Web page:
The Japonski Boathouse has a new roof, windows, and foundation. Plans are underway to create a maritime heritage education center in the building. (SMHS photo)

People in Sitka have always messed about in boats.

The Sitka Maritime Heritage Society is depending on the community’s historic love of the ocean to maintain the momentum behind it’s flagship project: The restoration of the Japonski Island Boathouse.

Society members Rebecca Poulson and Joe D’Arienzo updated the Sitka Chamber of Commerce recently on the status of the boathouse project.

Downloadable audio.

Note: “Honoring Maritime: Then and Now” is the theme of this year’s 4th of July Celebration in Sitka. You can find details on our community calendar.

The Japonski Boathouse was built — along with much of the infrastructure on Japonski Island — during World War II as part of the Naval Operating Base.

Many of those structures have been repurposed: As the Mt. Edgecumbe High School dorms and field house, and the campus of the University of Alaska Southeast.

Under state ownership, the Boathouse had fallen into disrepair by the early 1980s and would have been demolished if the Sitka Maritime Heritage Society and the City of Sitka had not stepped in. (SMHS photo)

But the Boathouse fell into disrepair by the early 1980s, and would have been demolished by its then-owner, the state Department of Natural Resources, had not the Sitka Maritime Heritage Society stepped in.

Director Rebecca Poulson told the Sitka Chamber of Commerce (6-27-18) that restoring and improving the boathouse is the society’s main mission.

“So our big project is to restore this building for use as a public maritime heritage center,” said Poulson. “And that’s an obvious benefit: Building our visitor infrastructure, have activities, and ultimately it could be a destination and have long-term classes and programs.”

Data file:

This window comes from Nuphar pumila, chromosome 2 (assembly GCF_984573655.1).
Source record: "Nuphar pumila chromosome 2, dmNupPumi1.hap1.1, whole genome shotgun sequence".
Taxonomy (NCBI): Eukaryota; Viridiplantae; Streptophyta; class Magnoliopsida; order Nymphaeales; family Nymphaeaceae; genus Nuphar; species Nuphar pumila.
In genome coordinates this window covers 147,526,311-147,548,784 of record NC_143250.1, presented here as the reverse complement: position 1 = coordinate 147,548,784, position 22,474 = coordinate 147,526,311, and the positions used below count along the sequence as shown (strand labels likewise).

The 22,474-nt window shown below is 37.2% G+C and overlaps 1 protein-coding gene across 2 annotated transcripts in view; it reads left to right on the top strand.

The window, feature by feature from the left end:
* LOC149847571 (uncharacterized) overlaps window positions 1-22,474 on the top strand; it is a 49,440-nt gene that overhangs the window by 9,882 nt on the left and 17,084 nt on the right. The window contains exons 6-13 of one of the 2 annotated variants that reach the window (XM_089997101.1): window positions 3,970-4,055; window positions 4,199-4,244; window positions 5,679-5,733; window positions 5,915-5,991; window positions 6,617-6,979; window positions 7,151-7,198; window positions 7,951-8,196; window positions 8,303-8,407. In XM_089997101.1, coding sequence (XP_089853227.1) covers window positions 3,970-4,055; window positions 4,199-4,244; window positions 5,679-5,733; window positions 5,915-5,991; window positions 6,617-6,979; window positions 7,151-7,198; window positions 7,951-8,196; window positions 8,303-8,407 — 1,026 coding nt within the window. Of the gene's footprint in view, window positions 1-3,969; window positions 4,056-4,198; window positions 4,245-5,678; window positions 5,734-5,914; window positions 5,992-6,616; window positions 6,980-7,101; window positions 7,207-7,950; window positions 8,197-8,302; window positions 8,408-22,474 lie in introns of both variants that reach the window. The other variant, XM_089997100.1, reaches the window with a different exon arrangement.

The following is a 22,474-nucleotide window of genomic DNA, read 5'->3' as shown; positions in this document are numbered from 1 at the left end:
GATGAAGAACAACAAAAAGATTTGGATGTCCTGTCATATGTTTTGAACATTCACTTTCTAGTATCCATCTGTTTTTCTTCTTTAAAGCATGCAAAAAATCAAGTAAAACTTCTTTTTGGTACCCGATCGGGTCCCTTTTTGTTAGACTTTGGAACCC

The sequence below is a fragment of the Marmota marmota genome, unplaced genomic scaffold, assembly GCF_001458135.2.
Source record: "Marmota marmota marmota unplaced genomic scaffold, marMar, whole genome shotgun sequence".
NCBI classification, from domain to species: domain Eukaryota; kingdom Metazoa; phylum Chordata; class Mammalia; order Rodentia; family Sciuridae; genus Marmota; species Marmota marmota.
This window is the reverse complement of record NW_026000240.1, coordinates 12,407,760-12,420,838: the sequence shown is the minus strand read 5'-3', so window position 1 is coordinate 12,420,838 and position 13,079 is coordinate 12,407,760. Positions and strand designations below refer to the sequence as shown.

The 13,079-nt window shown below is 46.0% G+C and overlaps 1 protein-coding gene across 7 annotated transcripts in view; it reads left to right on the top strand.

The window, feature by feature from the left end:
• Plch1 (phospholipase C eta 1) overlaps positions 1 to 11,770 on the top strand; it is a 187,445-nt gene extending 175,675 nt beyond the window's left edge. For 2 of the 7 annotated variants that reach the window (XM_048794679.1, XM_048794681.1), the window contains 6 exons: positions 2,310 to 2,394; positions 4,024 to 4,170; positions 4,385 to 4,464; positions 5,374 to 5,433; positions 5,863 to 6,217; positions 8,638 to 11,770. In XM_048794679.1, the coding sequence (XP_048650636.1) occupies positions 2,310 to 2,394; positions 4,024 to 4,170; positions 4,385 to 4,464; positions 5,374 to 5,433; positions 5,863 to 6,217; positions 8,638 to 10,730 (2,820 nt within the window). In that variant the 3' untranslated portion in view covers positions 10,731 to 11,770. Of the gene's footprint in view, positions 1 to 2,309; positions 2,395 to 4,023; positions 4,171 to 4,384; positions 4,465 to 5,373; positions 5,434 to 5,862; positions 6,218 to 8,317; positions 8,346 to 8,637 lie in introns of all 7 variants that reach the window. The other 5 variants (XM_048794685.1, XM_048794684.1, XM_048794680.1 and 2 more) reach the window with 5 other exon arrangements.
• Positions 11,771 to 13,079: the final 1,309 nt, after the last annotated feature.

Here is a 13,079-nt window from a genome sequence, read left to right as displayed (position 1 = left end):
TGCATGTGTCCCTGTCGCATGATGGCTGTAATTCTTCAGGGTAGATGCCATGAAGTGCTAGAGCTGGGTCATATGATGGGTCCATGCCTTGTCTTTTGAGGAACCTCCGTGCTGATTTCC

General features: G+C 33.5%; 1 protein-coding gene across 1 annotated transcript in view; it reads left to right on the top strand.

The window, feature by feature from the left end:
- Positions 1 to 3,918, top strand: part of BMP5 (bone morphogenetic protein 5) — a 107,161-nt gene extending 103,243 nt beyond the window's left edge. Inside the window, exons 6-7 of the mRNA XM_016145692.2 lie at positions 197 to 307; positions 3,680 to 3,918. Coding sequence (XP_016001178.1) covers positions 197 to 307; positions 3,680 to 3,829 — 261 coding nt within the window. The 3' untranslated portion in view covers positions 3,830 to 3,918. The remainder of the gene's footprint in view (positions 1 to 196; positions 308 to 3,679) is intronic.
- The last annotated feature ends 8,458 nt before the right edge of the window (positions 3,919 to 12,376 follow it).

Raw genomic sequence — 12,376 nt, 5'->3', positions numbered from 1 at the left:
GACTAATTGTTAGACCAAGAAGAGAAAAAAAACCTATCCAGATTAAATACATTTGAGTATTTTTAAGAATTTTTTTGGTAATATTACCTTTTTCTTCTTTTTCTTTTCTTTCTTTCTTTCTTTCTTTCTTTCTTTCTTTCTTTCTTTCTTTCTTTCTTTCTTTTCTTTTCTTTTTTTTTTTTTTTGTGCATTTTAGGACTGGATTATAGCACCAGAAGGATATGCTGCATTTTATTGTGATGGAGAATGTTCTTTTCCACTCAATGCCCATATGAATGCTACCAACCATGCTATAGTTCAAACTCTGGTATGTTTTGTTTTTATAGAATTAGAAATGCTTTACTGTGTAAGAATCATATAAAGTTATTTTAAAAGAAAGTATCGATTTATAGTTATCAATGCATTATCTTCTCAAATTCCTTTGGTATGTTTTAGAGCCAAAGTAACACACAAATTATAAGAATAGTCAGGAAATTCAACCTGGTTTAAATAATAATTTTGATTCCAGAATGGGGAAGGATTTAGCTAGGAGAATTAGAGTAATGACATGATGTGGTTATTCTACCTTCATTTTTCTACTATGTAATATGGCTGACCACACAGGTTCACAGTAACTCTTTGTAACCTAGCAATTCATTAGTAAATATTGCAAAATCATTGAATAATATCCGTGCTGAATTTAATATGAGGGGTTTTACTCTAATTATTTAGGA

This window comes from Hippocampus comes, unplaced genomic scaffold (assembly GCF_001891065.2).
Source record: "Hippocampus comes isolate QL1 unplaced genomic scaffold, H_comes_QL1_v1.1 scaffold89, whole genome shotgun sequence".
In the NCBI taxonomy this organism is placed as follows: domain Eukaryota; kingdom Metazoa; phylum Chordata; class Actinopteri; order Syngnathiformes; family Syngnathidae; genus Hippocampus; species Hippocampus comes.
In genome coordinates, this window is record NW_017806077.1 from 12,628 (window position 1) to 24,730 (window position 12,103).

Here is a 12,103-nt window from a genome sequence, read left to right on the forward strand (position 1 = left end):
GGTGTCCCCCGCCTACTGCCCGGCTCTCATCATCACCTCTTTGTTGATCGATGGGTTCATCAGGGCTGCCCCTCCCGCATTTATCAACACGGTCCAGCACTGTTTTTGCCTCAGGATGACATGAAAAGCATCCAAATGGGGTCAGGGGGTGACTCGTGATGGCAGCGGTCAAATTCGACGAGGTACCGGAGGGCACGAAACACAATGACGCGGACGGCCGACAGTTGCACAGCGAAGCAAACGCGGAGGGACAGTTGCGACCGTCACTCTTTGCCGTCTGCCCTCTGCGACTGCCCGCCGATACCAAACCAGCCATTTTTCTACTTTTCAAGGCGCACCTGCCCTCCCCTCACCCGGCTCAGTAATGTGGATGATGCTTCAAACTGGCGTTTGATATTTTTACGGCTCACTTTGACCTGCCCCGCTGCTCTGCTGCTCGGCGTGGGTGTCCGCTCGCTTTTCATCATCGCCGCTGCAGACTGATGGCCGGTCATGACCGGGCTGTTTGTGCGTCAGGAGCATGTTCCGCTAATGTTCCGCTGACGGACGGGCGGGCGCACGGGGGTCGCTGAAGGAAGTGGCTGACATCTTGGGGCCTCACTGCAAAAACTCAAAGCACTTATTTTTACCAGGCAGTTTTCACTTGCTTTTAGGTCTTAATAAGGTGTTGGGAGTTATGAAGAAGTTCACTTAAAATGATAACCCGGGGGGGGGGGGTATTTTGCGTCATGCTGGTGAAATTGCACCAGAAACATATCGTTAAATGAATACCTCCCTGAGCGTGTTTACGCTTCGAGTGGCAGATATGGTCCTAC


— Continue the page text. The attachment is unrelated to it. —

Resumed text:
That’s the goal, anyway. The reality is that the Boathouse is a challenging structure to work with. It’s historic function as a boat shop and marine railway is not readily compatible with tourism.

But Poulson says the society is making it work.

Rebecca Poulson (l.) and Joe D’Arienzo at the Sitka Chamber of Commerce. The Boathouse restoration is largely a volunteer project. “People love the water,” she said. “It’s our connection to each other.” (KCAW photo/Robert Woolsey)

“And in the building, as we’re redoing it, since it is part of a National Historic Landmark, we’re trying to preserve the feel of the building,” she said. “Our goal is to make it feel like it never stopped operating. So most of it is going to be completely as it was, except we need to have a toilet that just doesn’t run out onto the beach (laughter), and that’s accessible. So on the left is a small addition that we’re building onto it that will have a toilet, an accessible ramp, an addition with all our utilities.”

The historic purpose of the Boathouse was to service the shore boats which ferried passengers between Sitka and Japonski. Although the “airport” was located at the Halibut Point Road turnaround during that era, there was an entire community on Japonski called Mt. Edgecumbe.

Restoring the marine railway — which hauls out boats with a moving berth on tracks, like a railroad — is probably going to require its own fund raising effort of $400-500,000.

Part of the expense, Poulson and society board member Joe D’Arienzo explained, would be running a historic marine railway under contemporary expectations.

Poulson — In the old days it was a government facility for government boats. But if you’re hauling somebody’s half-million dollar yacht, you want to have everything dialed in.
D’Arienzo — Plus also, when they hauled the boat up they would wash them down so all that copper paint would go into the water. Now there are standards…
Poulson — We have standards! (laughter)
D’Arienzo — Yeah, we have to collect that (residue from washing down boats) and make sure it doesn’t hit the water. So that adds expense, of course.

The Boathouse is now owned by the City of Sitka and in the care of the Maritime Heritage Society, which has made significant progress over the last ten years. But there’s no timeline for completion, since everything depends on grant funding. D’Arienzo said the city had spent no money on the project, and there was no expectation that it would.

Poulson, however, was confident that the maritime education center would come to fruition. “We live in an amazing place,” she said. “And I think the water is the reason a lot of us live here.”